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How Leaders Can Cultivate a Culture of Diversity, Equity, and Inclusion

Improving diversity, equity, and inclusion (DEI) has been a huge topic within organizations across the globe within the past year or two. Many organizations question how they can effectively discuss DEI and how they can implement effective DEI initiatives. Below are three ways you can take action to incorporate culture and leadership to improve diversity, equity, and inclusion:

Alter the conversation.

The inability to have meaningful conversations contributes significantly to the unproductive relationships that can sometimes develop across diverse divides. It’s vital to communicate clearly to work with those whose backgrounds and perspectives are vastly different or whose roles or leadership styles are at odds. People at every organizational level need to be able to have productive conversations. Below are steps to help plan for effective DEI conversations:

  • Set goals – setting goals will assist with organizing your time and resources to guide you in making the most of your DEI meetings

  • Write the questions – keep track of DEI-related questions that are brought to your attention from staff within your organization

  • Focus on the conversation – when discussing DEI with staff and leadership, focus on what the concerns are, and pay attention to what is being asked of the organization.

Connecting across boundaries.

Network analysis is a powerful tool to help people understand how they inadvertently create inequity or prevent the inclusion of diverse people and perspectives. Consider conducting a network analysis, beginning with data collection through a customized survey or other mechanisms such as email traffic, and then use those inputs to map patterns of relationships and interactions that are often hidden.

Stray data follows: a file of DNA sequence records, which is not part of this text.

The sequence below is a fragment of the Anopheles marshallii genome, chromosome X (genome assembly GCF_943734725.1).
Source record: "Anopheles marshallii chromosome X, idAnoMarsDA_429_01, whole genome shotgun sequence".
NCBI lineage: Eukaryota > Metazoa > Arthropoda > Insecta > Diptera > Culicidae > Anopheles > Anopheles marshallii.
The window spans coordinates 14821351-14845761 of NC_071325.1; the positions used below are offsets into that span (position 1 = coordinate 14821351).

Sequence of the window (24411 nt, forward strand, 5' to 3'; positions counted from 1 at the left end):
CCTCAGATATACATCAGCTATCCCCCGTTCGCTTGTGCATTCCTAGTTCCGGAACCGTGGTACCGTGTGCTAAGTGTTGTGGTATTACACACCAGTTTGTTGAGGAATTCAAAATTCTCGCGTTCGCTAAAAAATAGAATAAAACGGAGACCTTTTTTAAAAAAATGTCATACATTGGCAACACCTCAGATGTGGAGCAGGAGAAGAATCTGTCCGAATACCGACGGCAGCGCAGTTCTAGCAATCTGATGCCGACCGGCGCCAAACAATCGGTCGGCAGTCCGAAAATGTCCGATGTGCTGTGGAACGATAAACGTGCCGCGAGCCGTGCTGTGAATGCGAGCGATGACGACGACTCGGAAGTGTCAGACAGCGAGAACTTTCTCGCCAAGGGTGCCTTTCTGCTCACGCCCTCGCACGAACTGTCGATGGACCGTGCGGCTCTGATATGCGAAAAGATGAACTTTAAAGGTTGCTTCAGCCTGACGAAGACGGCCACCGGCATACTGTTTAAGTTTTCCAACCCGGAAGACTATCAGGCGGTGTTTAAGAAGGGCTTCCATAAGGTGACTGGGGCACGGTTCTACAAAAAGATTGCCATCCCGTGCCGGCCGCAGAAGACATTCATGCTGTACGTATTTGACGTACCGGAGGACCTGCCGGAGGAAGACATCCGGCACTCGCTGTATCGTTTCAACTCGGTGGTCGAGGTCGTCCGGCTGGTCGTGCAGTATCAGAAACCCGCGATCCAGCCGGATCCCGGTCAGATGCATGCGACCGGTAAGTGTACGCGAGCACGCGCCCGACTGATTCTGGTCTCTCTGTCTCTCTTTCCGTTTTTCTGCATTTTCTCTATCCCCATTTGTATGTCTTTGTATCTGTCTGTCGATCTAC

An organizational network analysis (ONA) is created to visualize and analyze the formal and informal relationships within an organization. Utilizing an ONA is a great way to visualize how communication flows through your organization, how information is gathered, and how decisions are made.

Improve coaching and mentoring.

Organizations can counter subtle bias by implementing a coaching culture and developing the coaching skills of employees. One way that this culture can be supported is by creating a network of champions to enable the development, contributions, and career growth of all employees:

  • Managers should ensure their direct reports are heard, give feedback, provide support, and offer opportunities.

  • Mentors should provide guidance, feedback, and support, whether around a specific need or ongoing development.

Talent Management & HR should communicate expectations around the above to help managers, mentors, and sponsors understand the critical role they play in making organizational DEI initiatives successful and provide access to DEI training, resources, and tools.

Discussing DEI can be challenging. It is important to approach it with an open mind, a willingness to learn and understand what is being asked of the organization. DEI is a topic that takes time. Leaders must be open to learning as well as educating. Utilize the tools you’ve learned about today to get the conversation started in your organization. Contact Kiwi Partners' HR Services if you need assistance with developing your organization's DEI initiatives.


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